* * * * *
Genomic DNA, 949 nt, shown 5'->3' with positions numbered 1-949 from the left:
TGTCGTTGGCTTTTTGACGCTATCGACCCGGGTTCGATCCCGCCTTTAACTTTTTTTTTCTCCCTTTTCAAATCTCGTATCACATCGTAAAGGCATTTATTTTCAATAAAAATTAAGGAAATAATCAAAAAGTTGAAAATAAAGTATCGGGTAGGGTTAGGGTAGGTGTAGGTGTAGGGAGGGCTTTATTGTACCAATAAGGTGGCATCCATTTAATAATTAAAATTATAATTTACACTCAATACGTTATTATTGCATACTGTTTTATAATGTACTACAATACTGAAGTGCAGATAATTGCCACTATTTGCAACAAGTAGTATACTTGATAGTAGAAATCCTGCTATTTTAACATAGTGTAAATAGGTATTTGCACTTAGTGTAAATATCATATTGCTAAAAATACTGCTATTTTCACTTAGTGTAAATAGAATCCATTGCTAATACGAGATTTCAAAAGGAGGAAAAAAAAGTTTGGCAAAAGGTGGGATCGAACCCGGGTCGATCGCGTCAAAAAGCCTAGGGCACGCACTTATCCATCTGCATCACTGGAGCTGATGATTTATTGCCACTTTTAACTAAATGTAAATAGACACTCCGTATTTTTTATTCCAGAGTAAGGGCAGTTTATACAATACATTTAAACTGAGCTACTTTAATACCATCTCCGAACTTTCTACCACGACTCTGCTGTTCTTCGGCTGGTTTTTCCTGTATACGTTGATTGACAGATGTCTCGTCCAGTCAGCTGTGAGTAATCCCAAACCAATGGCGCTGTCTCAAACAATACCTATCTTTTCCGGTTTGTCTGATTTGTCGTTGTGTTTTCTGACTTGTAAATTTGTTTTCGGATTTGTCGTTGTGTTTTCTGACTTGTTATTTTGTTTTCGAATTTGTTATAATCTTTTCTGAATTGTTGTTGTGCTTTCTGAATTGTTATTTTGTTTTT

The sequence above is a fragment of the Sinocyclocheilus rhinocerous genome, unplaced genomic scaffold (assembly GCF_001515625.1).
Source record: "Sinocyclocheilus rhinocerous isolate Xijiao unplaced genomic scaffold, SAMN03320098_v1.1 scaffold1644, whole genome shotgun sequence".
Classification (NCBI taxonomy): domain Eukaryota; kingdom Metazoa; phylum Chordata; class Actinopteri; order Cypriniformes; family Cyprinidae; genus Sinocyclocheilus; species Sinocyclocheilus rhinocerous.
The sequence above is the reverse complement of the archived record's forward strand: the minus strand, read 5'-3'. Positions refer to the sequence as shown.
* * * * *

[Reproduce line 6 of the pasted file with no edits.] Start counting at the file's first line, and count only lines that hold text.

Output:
The sequence above is the reverse complement of the archived record's forward strand: the minus strand, read 5'-3'. Positions refer to the sequence as shown.